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updated: 7/20/2011 12:25 PM

Former Naperville resident takes walk through time

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"Summertime and the livin' is easy," begins a George Gershwin tune.

This time of year, thoughts often turn to simpler, gentler times; fishing for fond memories that call upon us to reflect about people and places that once played a big part in our lives, no matter where we grew up.

A couple months ago, Rita Fredenhagen Harvard mentioned her childhood friend, Andy Richter, who now lives in Santa Fe, N.M., was coming to visit.

It'll take too much space here to tell how the two classmates who attended Ellsworth Elementary School in the 1930s reconnected after Naperville resident Julie McCutcheon met Tor Richter, Andy's older brother, on a cruise.

Long story short, Rita and Andy exchanged letters. Then Richter stopped briefly to see Rita and her husband, John, a few years ago when he was driving through Naperville. In late June, he'd planned to stay several days at the Harrison House, a bed and breakfast in downtown Naperville.

Andy had lived in the 400 block on Julian Street until 1939 when his family moved to Chicago. When Andy and Rita had attended grade school together back in the day, there was one class per grade. Andy moved at the end of fourth grade.

At any rate, Rita knew Andy walked several miles every day for fitness, so she asked if I'd give him a walking tour of downtown Naperville to show him what's new. She also figured it'd be an opportunity for me, a relative newcomer, to pick his brain and learn how Naperville used to be, according to his childhood memories.

We met at the historic Harrison House at 11 a.m. and ventured toward the Riverwalk, already bustling with activity that Sunday morning. The linear park was all new to him, but he recalled Centennial Beach where he'd played water tag.

He described our walk as a "Rip Van Winkle experience," while he tried to remember where "Art the Barber who used only scissors" had set up shop.

We walked over the covered bridge to the Dick Tracy sculpture and a rush of memories filled our conversation. He remembered Dick Tracy's creator Chester Gould and enjoyed hearing the updated connection to Naperville resident and Pulitzer Prize winner Dick Locher.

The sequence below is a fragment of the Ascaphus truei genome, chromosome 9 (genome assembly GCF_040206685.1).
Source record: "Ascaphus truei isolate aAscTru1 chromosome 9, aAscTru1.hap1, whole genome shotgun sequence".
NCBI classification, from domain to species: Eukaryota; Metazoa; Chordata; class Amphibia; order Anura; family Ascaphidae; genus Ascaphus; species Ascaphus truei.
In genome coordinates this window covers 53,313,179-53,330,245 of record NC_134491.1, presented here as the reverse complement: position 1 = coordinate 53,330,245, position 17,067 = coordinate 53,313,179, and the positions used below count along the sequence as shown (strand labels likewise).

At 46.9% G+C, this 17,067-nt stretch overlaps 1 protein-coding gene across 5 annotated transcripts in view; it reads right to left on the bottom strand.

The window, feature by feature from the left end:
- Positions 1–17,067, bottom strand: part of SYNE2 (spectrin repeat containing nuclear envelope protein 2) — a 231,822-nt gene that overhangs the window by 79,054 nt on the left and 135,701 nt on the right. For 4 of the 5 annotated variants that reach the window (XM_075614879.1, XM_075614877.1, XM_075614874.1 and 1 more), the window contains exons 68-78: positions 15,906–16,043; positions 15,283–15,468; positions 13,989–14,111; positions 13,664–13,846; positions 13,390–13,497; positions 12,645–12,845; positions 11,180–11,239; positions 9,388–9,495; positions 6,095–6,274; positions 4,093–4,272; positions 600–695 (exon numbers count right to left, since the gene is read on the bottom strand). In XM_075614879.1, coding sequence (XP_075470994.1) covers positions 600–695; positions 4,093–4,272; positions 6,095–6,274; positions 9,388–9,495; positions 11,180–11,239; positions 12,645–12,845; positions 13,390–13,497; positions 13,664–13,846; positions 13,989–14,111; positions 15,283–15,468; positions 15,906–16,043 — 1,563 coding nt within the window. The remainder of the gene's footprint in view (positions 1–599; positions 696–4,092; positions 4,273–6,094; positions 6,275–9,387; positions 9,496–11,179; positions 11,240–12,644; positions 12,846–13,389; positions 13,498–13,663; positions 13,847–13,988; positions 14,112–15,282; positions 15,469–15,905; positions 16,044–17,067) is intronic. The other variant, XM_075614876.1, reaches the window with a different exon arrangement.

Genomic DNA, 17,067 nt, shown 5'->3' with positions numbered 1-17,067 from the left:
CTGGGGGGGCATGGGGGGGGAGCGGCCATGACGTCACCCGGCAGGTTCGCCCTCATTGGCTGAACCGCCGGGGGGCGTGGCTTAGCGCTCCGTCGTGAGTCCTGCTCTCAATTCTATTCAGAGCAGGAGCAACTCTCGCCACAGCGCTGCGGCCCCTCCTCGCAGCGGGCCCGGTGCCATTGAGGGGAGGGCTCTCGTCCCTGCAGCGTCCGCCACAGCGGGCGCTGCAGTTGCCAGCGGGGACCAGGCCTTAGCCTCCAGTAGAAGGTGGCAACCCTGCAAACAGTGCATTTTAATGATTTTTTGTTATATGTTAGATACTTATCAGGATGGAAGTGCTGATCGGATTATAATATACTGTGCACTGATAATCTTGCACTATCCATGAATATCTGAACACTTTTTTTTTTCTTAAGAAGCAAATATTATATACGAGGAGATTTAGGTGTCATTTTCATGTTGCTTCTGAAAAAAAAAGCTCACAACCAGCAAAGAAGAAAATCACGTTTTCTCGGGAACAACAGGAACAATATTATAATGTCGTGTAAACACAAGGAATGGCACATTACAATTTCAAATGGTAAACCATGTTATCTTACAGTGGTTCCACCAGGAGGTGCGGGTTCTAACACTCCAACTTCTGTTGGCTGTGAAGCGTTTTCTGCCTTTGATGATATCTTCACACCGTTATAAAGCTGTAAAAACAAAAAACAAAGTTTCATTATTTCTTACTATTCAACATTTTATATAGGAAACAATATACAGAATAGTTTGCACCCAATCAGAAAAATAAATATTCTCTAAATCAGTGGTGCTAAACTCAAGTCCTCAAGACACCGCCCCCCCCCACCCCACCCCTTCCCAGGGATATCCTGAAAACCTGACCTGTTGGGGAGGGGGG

He added that Andy Capp was another of his favorite comic strip characters. And we shared memories of reading the colorful "funny papers" every Sunday as we ventured toward Main Street.

Both Rita and Andy reminisced about their teachers: Miss McDerman, first grade; Miss Rice, second grade; Miss Fry, third grade and Miss Bedlock, fourth grade. They even had the same pet name for one of them!

Andy remembered the time of the 17-year locust in the 1930s, President Rall at North Central College, the whistle at Kroehler Manufacturing and Fouchek's Drugstore on Washington Street, where he enjoyed the soda fountain -- and chance meetings with the owner's daughter, Eleanor.

He recalled band concerts in Central Park where he climbed trees. He noted the Spanish Tea Room, a fancy downtown Naperville restaurant where "families sat down for dinner."

When Andy mentioned Memorial Day parades with Spanish-American War veterans and "one veteran from the Civil War," I could hardly wait to show him the two Century Walk murals now in progress. "Parade of the Century" and "Naperville Loves a Parade" face each other along Rubin's Way, just steps from the Riverwalk. He was agog!

At Jefferson, we headed east toward North Central College. We meandered through the historic district as he tried to re-create the route he'd traveled to school.

Pfeiffer Hall reminded him of "homegrown entertainment and musical shows" and other cultural events he'd attended with his mother.

Quite by coincidence, just as I was thumbing through my copious notes to wrap up this story, I received an email from Chuck Gauger. In 1969, he moved from Naperville to the San Francisco Peninsula.

"In the late 1970s due to the book 'Roots,'" wrote Gauger, "I was inspired to write a song about growing up in Naperville."

He first recorded it in 1980 and recently posted an updated version on YouTube.

"I would love for people to at least hear it," he said. "Especially those of my age (58) who are remembering a lot lately of the old town and how it was. I could type a million memories of my own, but I will let the song speak for me instead."

Here's the YouTube link:

Gauger's music and lyrics are accompanied by vintage postcards and photographs, with contrasts about Naperville then and now.

Looking back, I'm well aware we all have a circle of people and places that connect us. Test your memory. It's good for your heart -- and your mind.

• Stephanie Penick writes about Naperville. Email her at